• 8. Missing in Action: Marina Abramović and Ulay (pp. 157-177)

      From their actions of 1976 onward—in theRelation Works(1976—80) and then theNightsea Crossingseries (1981—86)—Marina Abramović and Ulay (F. Uwe Layseipen) strained against the limits of representation. Like Gilbert & George, this artist team re-created itself as a third identity, but Abramović and Ulay extended the themes of ascetic, ritualized homelessness and displacement in a far more extreme manner than Gilbert & George; their collaborative teamwork was part of a radical redefinition of the edges of the self. This self would be available to the artists only through a process, once again, of disappearance and seductive...

    • 9. Doubles, Dopplegängers, and the Third Hand (pp. 179-188)

      Another entity emerges in artistic collaboration by couples: a third artistic identity superimposed over and exceeding the individual artists. This identity, I observed before, is not necessarily that of the family, nor simply that of the merged identity of romantic lovers. Abramović and Ulay named this a third force, “Rest Energy,” and insisted that a hermaphroditic identity, independent of them, was created by collaboration.¹ Other collaborations were equally aware of the creation of an authorial character exceeding the identity of two collaborating artists. According to Komar and Melamid, who had collaboratively evolved a hybrid type of history painting from a...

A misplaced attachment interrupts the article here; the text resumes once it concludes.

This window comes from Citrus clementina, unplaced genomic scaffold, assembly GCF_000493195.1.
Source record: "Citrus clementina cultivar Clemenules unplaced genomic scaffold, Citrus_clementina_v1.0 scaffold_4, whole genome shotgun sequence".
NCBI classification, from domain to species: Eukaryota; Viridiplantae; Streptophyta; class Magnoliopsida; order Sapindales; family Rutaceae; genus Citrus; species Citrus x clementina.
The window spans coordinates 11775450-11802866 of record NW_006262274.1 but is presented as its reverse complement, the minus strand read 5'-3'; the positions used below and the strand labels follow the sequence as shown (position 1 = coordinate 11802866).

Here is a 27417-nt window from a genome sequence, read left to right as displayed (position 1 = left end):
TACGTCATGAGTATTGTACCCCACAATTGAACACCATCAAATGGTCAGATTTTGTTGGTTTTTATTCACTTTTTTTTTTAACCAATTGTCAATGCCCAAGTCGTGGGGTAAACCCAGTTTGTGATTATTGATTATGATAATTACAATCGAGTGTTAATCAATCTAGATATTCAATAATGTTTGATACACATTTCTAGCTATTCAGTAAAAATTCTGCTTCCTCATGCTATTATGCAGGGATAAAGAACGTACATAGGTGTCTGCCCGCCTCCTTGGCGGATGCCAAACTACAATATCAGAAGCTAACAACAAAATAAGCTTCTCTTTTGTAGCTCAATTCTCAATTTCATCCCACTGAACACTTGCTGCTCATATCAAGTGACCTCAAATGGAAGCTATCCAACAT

8. Conclusion: The Value Added Landscape (pp. 189-200)

    I have described three broad types of collaborative authorship, within which shared authorship was a strategy to convince the audience of new understandings of art and identity. I traced the transition from a conception of artistic identity and work in which artists were the creators of autonomous art objects to a conception of the “artist” as a figure emerging from different production methods, not as the creator of art objects unified by signature style. This figure was a tool, and neither a truth nor a presence encoded at the core of the artists’ works.

    This final chapter recapitulates the principal...

  9. Notes (pp. 201-234)
  10. Index (pp. 235-246)
  11. Back Matter (pp. 247-247)